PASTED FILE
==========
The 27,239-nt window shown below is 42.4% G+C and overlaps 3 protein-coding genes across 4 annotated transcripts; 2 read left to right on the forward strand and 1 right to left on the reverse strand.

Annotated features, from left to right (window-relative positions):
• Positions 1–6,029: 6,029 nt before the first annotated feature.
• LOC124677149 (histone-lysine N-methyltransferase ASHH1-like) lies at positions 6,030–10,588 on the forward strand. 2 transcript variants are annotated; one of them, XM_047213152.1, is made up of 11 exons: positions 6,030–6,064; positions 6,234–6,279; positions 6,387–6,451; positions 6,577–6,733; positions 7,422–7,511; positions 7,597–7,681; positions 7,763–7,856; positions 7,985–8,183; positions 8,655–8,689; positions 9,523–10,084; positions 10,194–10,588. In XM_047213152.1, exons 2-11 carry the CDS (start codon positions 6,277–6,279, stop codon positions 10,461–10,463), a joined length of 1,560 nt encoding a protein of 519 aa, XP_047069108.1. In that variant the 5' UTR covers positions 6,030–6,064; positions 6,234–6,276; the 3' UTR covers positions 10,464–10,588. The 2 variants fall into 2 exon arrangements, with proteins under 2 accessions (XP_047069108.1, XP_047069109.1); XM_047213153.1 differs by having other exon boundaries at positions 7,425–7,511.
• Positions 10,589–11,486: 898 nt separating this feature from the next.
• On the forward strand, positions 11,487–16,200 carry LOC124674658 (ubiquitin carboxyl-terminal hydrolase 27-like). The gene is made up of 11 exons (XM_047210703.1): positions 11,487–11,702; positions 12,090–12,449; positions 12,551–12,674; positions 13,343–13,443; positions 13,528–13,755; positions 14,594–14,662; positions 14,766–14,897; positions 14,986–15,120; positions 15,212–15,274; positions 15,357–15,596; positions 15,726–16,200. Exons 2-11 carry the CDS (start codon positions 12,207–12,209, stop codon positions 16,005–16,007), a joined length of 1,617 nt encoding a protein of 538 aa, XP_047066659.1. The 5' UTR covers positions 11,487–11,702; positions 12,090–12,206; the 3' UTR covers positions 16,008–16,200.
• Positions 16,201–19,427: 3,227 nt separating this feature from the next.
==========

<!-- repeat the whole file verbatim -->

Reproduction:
The 27,239-nt window shown below is 42.4% G+C and overlaps 3 protein-coding genes across 4 annotated transcripts; 2 read left to right on the forward strand and 1 right to left on the reverse strand.

Annotated features, from left to right (window-relative positions):
• Positions 1–6,029: 6,029 nt before the first annotated feature.
• LOC124677149 (histone-lysine N-methyltransferase ASHH1-like) lies at positions 6,030–10,588 on the forward strand. 2 transcript variants are annotated; one of them, XM_047213152.1, is made up of 11 exons: positions 6,030–6,064; positions 6,234–6,279; positions 6,387–6,451; positions 6,577–6,733; positions 7,422–7,511; positions 7,597–7,681; positions 7,763–7,856; positions 7,985–8,183; positions 8,655–8,689; positions 9,523–10,084; positions 10,194–10,588. In XM_047213152.1, exons 2-11 carry the CDS (start codon positions 6,277–6,279, stop codon positions 10,461–10,463), a joined length of 1,560 nt encoding a protein of 519 aa, XP_047069108.1. In that variant the 5' UTR covers positions 6,030–6,064; positions 6,234–6,276; the 3' UTR covers positions 10,464–10,588. The 2 variants fall into 2 exon arrangements, with proteins under 2 accessions (XP_047069108.1, XP_047069109.1); XM_047213153.1 differs by having other exon boundaries at positions 7,425–7,511.
• Positions 10,589–11,486: 898 nt separating this feature from the next.
• On the forward strand, positions 11,487–16,200 carry LOC124674658 (ubiquitin carboxyl-terminal hydrolase 27-like). The gene is made up of 11 exons (XM_047210703.1): positions 11,487–11,702; positions 12,090–12,449; positions 12,551–12,674; positions 13,343–13,443; positions 13,528–13,755; positions 14,594–14,662; positions 14,766–14,897; positions 14,986–15,120; positions 15,212–15,274; positions 15,357–15,596; positions 15,726–16,200. Exons 2-11 carry the CDS (start codon positions 12,207–12,209, stop codon positions 16,005–16,007), a joined length of 1,617 nt encoding a protein of 538 aa, XP_047066659.1. The 5' UTR covers positions 11,487–11,702; positions 12,090–12,206; the 3' UTR covers positions 16,008–16,200.
• Positions 16,201–19,427: 3,227 nt separating this feature from the next.